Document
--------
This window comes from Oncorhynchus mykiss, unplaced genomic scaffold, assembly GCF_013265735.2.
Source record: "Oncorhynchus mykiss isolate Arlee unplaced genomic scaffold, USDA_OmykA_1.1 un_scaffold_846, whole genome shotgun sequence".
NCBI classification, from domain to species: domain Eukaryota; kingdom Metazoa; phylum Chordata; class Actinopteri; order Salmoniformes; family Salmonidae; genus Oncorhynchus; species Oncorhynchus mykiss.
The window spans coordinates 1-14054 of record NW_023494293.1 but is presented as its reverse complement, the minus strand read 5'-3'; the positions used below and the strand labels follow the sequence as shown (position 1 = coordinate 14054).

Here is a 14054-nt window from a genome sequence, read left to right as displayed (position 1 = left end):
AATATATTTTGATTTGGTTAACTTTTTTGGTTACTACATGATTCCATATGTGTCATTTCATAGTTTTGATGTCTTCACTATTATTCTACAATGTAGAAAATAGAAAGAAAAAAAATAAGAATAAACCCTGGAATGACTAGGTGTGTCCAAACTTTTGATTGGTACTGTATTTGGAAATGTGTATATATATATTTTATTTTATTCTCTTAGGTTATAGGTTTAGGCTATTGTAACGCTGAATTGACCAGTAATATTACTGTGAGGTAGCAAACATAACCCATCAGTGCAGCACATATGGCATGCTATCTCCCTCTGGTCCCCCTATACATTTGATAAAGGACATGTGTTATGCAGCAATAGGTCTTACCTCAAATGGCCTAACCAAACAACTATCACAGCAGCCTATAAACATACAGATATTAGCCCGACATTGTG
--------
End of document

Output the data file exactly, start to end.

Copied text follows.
This window comes from Oncorhynchus mykiss, unplaced genomic scaffold, assembly GCF_013265735.2.
Source record: "Oncorhynchus mykiss isolate Arlee unplaced genomic scaffold, USDA_OmykA_1.1 un_scaffold_846, whole genome shotgun sequence".
NCBI classification, from domain to species: domain Eukaryota; kingdom Metazoa; phylum Chordata; class Actinopteri; order Salmoniformes; family Salmonidae; genus Oncorhynchus; species Oncorhynchus mykiss.
The window spans coordinates 1-14054 of record NW_023494293.1 but is presented as its reverse complement, the minus strand read 5'-3'; the positions used below and the strand labels follow the sequence as shown (position 1 = coordinate 14054).

Here is a 14054-nt window from a genome sequence, read left to right as displayed (position 1 = left end):
AATATATTTTGATTTGGTTAACTTTTTTGGTTACTACATGATTCCATATGTGTCATTTCATAGTTTTGATGTCTTCACTATTATTCTACAATGTAGAAAATAGAAAGAAAAAAAATAAGAATAAACCCTGGAATGACTAGGTGTGTCCAAACTTTTGATTGGTACTGTATTTGGAAATGTGTATATATATATTTTATTTTATTCTCTTAGGTTATAGGTTTAGGCTATTGTAACGCTGAATTGACCAGTAATATTACTGTGAGGTAGCAAACATAACCCATCAGTGCAGCACATATGGCATGCTATCTCCCTCTGGTCCCCCTATACATTTGATAAAGGACATGTGTTATGCAGCAATAGGTCTTACCTCAAATGGCCTAACCAAACAACTATCACAGCAGCCTATAAACATACAGATATTAGCCCGACATTGTG